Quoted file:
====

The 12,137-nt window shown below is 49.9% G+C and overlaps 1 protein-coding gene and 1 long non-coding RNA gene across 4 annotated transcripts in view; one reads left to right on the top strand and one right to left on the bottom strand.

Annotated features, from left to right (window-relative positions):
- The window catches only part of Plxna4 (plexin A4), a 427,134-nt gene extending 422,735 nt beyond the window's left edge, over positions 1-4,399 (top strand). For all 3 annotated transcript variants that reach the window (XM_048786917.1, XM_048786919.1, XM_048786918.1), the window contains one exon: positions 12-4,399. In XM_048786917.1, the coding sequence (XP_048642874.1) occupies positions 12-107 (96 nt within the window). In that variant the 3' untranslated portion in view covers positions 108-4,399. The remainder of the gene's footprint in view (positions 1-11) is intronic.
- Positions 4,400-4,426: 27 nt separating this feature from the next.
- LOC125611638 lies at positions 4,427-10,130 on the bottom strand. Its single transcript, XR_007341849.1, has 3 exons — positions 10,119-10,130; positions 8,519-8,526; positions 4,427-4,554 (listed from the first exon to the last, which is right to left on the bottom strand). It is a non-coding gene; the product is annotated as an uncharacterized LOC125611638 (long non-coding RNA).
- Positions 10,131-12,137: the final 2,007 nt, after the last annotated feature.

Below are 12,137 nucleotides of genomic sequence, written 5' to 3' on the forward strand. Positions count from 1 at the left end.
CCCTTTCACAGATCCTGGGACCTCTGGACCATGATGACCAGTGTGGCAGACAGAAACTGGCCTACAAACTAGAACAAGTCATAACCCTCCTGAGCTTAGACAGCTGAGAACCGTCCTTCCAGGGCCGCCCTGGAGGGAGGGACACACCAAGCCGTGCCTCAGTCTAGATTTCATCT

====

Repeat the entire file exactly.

The 12,137-nt window shown below is 49.9% G+C and overlaps 1 protein-coding gene and 1 long non-coding RNA gene across 4 annotated transcripts in view; one reads left to right on the top strand and one right to left on the bottom strand.

Annotated features, from left to right (window-relative positions):
- The window catches only part of Plxna4 (plexin A4), a 427,134-nt gene extending 422,735 nt beyond the window's left edge, over positions 1-4,399 (top strand). For all 3 annotated transcript variants that reach the window (XM_048786917.1, XM_048786919.1, XM_048786918.1), the window contains one exon: positions 12-4,399. In XM_048786917.1, the coding sequence (XP_048642874.1) occupies positions 12-107 (96 nt within the window). In that variant the 3' untranslated portion in view covers positions 108-4,399. The remainder of the gene's footprint in view (positions 1-11) is intronic.
- Positions 4,400-4,426: 27 nt separating this feature from the next.
- LOC125611638 lies at positions 4,427-10,130 on the bottom strand. Its single transcript, XR_007341849.1, has 3 exons — positions 10,119-10,130; positions 8,519-8,526; positions 4,427-4,554 (listed from the first exon to the last, which is right to left on the bottom strand). It is a non-coding gene; the product is annotated as an uncharacterized LOC125611638 (long non-coding RNA).
- Positions 10,131-12,137: the final 2,007 nt, after the last annotated feature.

Below are 12,137 nucleotides of genomic sequence, written 5' to 3' on the forward strand. Positions count from 1 at the left end.
CCCTTTCACAGATCCTGGGACCTCTGGACCATGATGACCAGTGTGGCAGACAGAAACTGGCCTACAAACTAGAACAAGTCATAACCCTCCTGAGCTTAGACAGCTGAGAACCGTCCTTCCAGGGCCGCCCTGGAGGGAGGGACACACCAAGCCGTGCCTCAGTCTAGATTTCATCT